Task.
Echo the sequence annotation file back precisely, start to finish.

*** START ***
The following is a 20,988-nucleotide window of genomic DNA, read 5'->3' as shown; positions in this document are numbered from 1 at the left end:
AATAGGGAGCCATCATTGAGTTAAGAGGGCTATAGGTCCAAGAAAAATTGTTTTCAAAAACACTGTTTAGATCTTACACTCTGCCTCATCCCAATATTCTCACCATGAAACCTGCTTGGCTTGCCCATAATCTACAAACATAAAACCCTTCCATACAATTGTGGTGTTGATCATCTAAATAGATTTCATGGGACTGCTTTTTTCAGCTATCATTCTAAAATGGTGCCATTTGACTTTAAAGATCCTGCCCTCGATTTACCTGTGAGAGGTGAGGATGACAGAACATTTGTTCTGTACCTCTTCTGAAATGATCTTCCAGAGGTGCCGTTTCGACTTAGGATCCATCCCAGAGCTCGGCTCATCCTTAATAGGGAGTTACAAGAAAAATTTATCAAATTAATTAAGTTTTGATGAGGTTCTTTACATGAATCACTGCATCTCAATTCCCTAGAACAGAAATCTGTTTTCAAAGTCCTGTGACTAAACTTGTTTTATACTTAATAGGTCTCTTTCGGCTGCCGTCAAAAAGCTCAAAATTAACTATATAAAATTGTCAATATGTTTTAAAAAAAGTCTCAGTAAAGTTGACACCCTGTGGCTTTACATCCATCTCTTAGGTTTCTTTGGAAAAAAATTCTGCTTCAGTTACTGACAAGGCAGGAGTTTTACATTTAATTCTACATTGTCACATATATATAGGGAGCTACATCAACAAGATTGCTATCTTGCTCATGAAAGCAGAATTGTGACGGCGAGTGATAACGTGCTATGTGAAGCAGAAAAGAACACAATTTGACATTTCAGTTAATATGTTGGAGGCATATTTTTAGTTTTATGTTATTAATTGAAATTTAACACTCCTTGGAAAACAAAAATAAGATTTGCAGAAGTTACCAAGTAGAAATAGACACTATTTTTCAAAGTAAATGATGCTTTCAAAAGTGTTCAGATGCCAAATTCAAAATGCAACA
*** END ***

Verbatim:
The following is a 20,988-nucleotide window of genomic DNA, read 5'->3' as shown; positions in this document are numbered from 1 at the left end:
AATAGGGAGCCATCATTGAGTTAAGAGGGCTATAGGTCCAAGAAAAATTGTTTTCAAAAACACTGTTTAGATCTTACACTCTGCCTCATCCCAATATTCTCACCATGAAACCTGCTTGGCTTGCCCATAATCTACAAACATAAAACCCTTCCATACAATTGTGGTGTTGATCATCTAAATAGATTTCATGGGACTGCTTTTTTCAGCTATCATTCTAAAATGGTGCCATTTGACTTTAAAGATCCTGCCCTCGATTTACCTGTGAGAGGTGAGGATGACAGAACATTTGTTCTGTACCTCTTCTGAAATGATCTTCCAGAGGTGCCGTTTCGACTTAGGATCCATCCCAGAGCTCGGCTCATCCTTAATAGGGAGTTACAAGAAAAATTTATCAAATTAATTAAGTTTTGATGAGGTTCTTTACATGAATCACTGCATCTCAATTCCCTAGAACAGAAATCTGTTTTCAAAGTCCTGTGACTAAACTTGTTTTATACTTAATAGGTCTCTTTCGGCTGCCGTCAAAAAGCTCAAAATTAACTATATAAAATTGTCAATATGTTTTAAAAAAAGTCTCAGTAAAGTTGACACCCTGTGGCTTTACATCCATCTCTTAGGTTTCTTTGGAAAAAAATTCTGCTTCAGTTACTGACAAGGCAGGAGTTTTACATTTAATTCTACATTGTCACATATATATAGGGAGCTACATCAACAAGATTGCTATCTTGCTCATGAAAGCAGAATTGTGACGGCGAGTGATAACGTGCTATGTGAAGCAGAAAAGAACACAATTTGACATTTCAGTTAATATGTTGGAGGCATATTTTTAGTTTTATGTTATTAATTGAAATTTAACACTCCTTGGAAAACAAAAATAAGATTTGCAGAAGTTACCAAGTAGAAATAGACACTATTTTTCAAAGTAAATGATGCTTTCAAAAGTGTTCAGATGCCAAATTCAAAATGCAACA